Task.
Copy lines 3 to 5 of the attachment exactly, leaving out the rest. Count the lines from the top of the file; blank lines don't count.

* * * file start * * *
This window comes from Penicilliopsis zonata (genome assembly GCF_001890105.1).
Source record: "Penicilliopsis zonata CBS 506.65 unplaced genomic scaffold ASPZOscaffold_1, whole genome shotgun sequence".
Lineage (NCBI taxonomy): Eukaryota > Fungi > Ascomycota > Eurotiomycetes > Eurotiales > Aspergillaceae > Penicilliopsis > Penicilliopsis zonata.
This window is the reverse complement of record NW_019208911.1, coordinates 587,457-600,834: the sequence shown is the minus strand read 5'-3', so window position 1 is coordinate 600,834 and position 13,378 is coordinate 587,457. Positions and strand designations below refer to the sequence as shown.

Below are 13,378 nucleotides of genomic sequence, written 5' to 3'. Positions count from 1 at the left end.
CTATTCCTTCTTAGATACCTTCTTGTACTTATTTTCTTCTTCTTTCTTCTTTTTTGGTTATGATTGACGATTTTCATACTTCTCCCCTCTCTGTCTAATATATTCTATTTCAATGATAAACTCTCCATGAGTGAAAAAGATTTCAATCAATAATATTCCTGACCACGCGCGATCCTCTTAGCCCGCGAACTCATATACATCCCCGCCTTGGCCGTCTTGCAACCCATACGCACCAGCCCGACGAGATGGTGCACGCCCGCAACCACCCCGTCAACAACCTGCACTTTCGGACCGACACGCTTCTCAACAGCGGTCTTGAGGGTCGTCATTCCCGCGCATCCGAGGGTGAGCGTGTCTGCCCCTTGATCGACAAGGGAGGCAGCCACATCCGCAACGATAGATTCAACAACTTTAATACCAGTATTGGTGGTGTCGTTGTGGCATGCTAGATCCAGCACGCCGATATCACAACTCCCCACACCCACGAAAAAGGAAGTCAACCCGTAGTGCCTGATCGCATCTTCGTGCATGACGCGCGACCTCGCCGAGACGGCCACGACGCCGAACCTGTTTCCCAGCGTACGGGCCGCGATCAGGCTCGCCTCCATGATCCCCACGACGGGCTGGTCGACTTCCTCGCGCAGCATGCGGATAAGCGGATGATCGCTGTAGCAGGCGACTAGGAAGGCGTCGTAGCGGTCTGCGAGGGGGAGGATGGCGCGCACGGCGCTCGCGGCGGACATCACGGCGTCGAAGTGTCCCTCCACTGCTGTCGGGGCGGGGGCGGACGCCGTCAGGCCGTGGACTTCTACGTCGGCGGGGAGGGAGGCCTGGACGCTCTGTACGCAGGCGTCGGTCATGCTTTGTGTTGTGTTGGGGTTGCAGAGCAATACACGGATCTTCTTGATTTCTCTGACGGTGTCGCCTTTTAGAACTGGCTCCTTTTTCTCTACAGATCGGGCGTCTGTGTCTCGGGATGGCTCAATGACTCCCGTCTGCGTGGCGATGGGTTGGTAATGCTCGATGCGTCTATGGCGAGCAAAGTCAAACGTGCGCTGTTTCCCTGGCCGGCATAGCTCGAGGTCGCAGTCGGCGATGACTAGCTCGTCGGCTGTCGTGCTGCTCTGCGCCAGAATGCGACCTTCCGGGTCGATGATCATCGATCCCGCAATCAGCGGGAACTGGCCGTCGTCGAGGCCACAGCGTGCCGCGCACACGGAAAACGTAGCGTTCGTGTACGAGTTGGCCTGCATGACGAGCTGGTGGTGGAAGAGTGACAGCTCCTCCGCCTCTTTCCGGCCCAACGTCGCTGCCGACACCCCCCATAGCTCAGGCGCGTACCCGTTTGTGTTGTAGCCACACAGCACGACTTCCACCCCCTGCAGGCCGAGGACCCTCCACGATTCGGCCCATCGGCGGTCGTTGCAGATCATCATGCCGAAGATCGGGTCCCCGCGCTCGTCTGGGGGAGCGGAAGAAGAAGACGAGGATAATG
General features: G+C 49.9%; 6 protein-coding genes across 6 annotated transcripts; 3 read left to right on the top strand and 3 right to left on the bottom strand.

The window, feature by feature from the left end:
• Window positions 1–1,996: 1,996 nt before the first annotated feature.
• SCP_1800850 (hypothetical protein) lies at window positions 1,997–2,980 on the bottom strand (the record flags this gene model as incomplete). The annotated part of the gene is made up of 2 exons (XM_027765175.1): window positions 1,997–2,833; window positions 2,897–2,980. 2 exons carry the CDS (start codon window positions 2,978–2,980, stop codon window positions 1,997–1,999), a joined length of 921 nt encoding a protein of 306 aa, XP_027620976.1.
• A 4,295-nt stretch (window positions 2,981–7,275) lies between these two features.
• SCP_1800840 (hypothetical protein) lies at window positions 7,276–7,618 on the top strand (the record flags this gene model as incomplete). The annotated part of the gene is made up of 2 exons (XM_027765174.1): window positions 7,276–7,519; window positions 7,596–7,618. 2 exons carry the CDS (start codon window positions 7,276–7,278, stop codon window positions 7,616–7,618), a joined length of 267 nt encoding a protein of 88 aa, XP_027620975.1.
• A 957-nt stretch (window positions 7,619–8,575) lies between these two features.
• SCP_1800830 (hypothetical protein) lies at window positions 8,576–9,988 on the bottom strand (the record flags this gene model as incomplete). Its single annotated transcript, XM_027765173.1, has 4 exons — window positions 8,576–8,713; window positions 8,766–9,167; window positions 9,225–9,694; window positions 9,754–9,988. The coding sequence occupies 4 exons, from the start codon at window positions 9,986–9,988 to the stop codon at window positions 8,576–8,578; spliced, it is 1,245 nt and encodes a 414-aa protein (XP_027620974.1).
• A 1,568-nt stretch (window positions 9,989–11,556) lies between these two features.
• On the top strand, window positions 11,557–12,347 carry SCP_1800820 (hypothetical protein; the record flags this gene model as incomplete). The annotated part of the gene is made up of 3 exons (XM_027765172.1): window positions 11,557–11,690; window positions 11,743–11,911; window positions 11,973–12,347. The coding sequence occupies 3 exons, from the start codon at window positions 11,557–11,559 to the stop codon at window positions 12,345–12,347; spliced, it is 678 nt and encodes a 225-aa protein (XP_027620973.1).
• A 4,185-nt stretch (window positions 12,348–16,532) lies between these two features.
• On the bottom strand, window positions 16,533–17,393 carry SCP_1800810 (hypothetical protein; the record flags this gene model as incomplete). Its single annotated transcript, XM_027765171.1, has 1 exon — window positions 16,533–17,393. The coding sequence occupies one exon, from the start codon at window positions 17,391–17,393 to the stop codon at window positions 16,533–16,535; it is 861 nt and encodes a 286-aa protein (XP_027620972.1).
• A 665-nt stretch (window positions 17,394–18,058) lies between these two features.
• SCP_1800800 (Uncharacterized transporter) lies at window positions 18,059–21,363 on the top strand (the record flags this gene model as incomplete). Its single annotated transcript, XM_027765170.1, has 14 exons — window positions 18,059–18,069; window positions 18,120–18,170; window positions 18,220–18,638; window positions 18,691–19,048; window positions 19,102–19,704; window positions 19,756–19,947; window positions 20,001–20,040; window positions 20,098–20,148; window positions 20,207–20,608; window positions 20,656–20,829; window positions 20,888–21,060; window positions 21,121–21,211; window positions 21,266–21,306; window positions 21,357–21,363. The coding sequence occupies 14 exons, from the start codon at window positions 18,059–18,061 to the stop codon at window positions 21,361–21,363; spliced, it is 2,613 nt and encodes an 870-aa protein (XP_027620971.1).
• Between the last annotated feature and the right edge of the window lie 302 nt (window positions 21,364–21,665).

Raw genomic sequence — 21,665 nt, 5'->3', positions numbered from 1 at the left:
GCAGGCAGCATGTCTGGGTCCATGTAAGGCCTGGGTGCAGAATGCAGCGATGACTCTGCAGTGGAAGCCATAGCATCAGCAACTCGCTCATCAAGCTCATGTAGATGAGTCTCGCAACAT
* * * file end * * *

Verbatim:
Lineage (NCBI taxonomy): Eukaryota > Fungi > Ascomycota > Eurotiomycetes > Eurotiales > Aspergillaceae > Penicilliopsis > Penicilliopsis zonata.
This window is the reverse complement of record NW_019208911.1, coordinates 587,457-600,834: the sequence shown is the minus strand read 5'-3', so window position 1 is coordinate 600,834 and position 13,378 is coordinate 587,457. Positions and strand designations below refer to the sequence as shown.

Below are 13,378 nucleotides of genomic sequence, written 5' to 3'. Positions count from 1 at the left end.